While many IT workers are at risk of having their jobs shipped overseas during a budget crunch, security analysts are at a substantial advantage. Many companies are (justifiably) trepid about entrusting foreign firms with their data security, which means in-house analysts can typically count on stability, even during a recession.
In fact, smart companies recognize the heightened importance of data security amid economic downturns. Breaches can add additional financial pressure by deflating stock prices and costing an average of $3.86 million to clean up. Those effects can spell death for companies already struggling because of a recession.
How to get a recession-proof job in information security
Information security analysts typically need a bachelor’s degree in computer science or a related field. Larger companies often prefer candidates with MBAs.
If you’re unable to commit to full-time schooling, there are also plenty of online information security courses you can work through at your own pace. Check out this article from TechRadar for recommendations.
Even after completing formal education, you’ll want to demonstrate that you’ve kept up to date on the ever-shifting cyber threats out there. Achieving certifications like CISSP is a great way to ensure you stay competitive in the field.
If you’re looking to establish an ultra recession-proof career in IT security, consider the healthcare sector. According to IBM, healthcare data breaches are the most expensive, which gives companies in this sector additional incentive to prioritize security. Plus, as mentioned earlier, healthcare fares very well during economic turmoil.
6. Cloud Systems Administrator
Cloud systems administrators develop, maintain, and provide support for digital infrastructure.
The U.S. Bureau of Labor Statistics does not list data specific to cloud technicians. However, it projects a 5% growth in employment for the closest match (computer network architects) from 2018-2028.
Cloud systems administrators benefit from working in a rapidly-expanding industry that sees heightened demand during periods of economic downturn. During 2020’s pandemic-fueled recession, 82% of IT leaders responding to a Snow Software survey indicated an increase in their cloud usage.
If you worked in any computer-related field around March 2020, you probably witnessed this spike in cloud usage firsthand. As companies transitioned to working from home, a huge demand arose for software solutions that facilitate remote collaboration.
This increased demand was reflected in the markets as well. Just look at how cloud-based video chat software company Zoom’s stock performed throughout the year:
That’s outstanding growth, especially considering the overall U.S. market was taking a nasty hit right around the time Zoom rocketed upwards. Here’s the S&P 500’s performance during that period – note the plunge in March:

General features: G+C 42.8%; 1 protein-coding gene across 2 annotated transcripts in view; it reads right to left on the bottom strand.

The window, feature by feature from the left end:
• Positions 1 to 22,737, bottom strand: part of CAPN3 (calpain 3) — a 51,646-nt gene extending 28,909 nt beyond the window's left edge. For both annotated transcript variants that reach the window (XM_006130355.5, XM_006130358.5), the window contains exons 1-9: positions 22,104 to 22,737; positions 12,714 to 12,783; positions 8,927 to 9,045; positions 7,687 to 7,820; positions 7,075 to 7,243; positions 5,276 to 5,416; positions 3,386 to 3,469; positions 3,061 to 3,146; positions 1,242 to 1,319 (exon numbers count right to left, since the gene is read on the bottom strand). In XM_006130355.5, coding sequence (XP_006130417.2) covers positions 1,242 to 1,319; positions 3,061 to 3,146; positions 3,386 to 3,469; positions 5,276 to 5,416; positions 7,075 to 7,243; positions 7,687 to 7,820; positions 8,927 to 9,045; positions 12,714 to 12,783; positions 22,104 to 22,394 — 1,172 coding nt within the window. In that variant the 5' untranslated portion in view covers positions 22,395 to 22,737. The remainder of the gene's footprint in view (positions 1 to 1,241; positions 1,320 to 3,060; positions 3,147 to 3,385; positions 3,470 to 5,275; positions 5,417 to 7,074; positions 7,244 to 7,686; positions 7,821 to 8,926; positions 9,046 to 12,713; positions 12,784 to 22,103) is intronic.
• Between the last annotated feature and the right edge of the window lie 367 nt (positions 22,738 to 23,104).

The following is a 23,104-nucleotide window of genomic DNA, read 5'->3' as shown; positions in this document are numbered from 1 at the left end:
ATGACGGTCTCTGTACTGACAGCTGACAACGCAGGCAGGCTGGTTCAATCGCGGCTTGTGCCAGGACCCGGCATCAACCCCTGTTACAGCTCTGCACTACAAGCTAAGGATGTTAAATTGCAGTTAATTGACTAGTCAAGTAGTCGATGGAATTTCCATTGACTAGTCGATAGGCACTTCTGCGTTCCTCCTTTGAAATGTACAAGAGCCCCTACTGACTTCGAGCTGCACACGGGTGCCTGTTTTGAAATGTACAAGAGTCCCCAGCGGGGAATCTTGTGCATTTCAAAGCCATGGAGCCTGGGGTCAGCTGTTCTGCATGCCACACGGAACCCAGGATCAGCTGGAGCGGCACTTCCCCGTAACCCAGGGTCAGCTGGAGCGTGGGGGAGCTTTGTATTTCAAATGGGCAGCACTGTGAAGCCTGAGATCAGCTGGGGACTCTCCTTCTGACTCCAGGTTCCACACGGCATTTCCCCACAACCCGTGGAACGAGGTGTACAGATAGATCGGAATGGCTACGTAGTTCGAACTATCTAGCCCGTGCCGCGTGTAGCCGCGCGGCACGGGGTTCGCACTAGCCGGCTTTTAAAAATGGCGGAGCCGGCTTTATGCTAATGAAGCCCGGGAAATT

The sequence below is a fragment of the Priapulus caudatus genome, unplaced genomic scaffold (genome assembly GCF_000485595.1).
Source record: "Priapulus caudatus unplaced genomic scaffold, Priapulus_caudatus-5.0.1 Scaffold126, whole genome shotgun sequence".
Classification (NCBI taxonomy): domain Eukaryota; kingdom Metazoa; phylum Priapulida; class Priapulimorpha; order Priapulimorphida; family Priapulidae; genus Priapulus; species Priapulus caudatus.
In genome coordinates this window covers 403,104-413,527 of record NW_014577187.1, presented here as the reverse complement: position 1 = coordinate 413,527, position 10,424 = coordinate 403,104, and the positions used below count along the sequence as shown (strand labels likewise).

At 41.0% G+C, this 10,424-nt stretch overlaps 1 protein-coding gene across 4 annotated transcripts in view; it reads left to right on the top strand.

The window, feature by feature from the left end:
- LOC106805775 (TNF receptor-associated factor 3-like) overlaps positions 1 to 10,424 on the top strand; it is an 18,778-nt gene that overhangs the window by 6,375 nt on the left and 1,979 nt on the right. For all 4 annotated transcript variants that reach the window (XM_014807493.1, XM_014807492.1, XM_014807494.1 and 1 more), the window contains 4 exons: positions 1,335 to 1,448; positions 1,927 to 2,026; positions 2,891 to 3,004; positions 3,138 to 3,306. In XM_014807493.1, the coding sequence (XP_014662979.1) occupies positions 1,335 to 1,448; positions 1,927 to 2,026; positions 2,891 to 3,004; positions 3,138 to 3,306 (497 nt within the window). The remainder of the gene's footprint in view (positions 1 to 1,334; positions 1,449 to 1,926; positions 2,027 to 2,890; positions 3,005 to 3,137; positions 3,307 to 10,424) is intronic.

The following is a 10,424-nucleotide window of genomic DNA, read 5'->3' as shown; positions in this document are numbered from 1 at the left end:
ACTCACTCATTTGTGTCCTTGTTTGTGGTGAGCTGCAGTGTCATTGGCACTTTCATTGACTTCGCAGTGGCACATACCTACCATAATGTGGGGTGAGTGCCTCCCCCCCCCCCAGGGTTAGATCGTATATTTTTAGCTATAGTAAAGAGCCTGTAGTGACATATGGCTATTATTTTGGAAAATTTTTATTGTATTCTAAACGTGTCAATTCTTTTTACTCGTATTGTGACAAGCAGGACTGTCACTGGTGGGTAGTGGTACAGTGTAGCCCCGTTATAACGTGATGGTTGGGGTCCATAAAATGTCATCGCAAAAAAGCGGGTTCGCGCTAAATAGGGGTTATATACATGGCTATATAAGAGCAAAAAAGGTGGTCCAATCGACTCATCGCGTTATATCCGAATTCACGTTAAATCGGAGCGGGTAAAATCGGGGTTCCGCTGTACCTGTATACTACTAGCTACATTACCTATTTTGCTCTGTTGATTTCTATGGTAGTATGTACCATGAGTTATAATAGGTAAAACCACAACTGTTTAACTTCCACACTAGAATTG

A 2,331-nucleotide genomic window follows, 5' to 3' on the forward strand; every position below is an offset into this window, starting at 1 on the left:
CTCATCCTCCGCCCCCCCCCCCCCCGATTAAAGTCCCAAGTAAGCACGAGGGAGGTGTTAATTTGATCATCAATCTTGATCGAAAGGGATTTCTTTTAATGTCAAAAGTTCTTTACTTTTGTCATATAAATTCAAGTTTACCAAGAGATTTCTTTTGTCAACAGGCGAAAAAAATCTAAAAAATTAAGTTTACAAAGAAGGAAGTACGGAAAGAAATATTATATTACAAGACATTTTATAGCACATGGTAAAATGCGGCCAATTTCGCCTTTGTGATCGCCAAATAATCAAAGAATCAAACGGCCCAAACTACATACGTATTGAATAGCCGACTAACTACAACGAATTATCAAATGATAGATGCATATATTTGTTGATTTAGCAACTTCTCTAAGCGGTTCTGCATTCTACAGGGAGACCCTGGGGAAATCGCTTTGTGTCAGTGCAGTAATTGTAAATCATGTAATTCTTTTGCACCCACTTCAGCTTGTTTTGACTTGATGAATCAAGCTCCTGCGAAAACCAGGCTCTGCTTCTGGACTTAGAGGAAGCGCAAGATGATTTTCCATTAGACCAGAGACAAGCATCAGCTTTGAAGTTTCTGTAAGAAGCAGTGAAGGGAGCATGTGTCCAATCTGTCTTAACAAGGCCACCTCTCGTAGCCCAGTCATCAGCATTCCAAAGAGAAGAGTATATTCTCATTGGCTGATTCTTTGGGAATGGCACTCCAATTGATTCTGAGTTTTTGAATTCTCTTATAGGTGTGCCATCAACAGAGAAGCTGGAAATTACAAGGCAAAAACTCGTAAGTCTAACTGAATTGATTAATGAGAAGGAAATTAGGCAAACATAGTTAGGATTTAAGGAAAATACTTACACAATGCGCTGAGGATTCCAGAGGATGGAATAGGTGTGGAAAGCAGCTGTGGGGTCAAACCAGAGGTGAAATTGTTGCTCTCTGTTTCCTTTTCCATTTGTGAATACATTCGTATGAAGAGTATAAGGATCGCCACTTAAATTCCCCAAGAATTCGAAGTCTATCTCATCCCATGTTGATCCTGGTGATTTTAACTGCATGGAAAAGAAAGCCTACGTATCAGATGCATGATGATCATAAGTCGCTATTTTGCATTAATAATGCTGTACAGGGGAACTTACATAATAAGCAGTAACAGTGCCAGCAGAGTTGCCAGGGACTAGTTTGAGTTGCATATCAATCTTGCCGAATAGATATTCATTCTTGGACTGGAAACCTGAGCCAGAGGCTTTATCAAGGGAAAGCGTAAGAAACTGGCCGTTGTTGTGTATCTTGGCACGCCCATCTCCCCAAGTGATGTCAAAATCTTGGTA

Of course, the economic turmoil during this period was fueled by public health risks, which made it a bit different than your typical recession. However, cloud computing’s ability to save companies lots of money arguably makes it attractive even in scenarios where its use is not mandated by stay-at-home orders.
How to get a recession-proof job in cloud computing
To become a cloud systems administrator, you need a bachelor’s degree in computer science, IT, or a related field.
You’d also be wise to consider obtaining certifications such as the Microsoft Certified Solutions Expert (MCSE): Cloud Platform and Infrastructure, Amazon Web Services Certified Solutions Architect, and IBM Certified Solution Architect – Cloud Platform Solution V2. These certifications will demonstrate your ability to work with industry-standard technology.
With anything software-related, you never want to rest your laurels after becoming adept with a particular language or technology. The landscape is always shifting, so be prepared to update your skills on a regular basis if you want to compete for the most recession-proof jobs in the industry.
7. Database Administrator
Database administrators store and maintain an organization’s data, keeping it secure and accessible.
The U.S. Bureau of Labor Statistics projects a 9% employment growth in this field from 2018-2028.
It’s often said that data is the new oil, given its importance in driving the global economy. Database administrators benefit from this reliance on data because their services are vital for keeping information secure and accessible regardless of economic conditions.
It also helps that companies in recession-proof industries like insurance, education, and finance are among the biggest employers of database administrators.
How to get a recession-proof job as a database administrator
As you can probably tell by now, IT is a very attractive field in large part because attaining a job within it is not particularly arduous. While other recession-proof jobs (i.e. in healthcare) might require more than 10 years of expensive schooling, IT is much more accessible.
To become a database administrator, you’ll typically need a bachelor’s degree in a computer-related field along with knowledge of a database programming language like SQL, which you can learn online.
Individual companies may require that you obtain certifications specific to the products they sell but this is often provided via on-the-job training.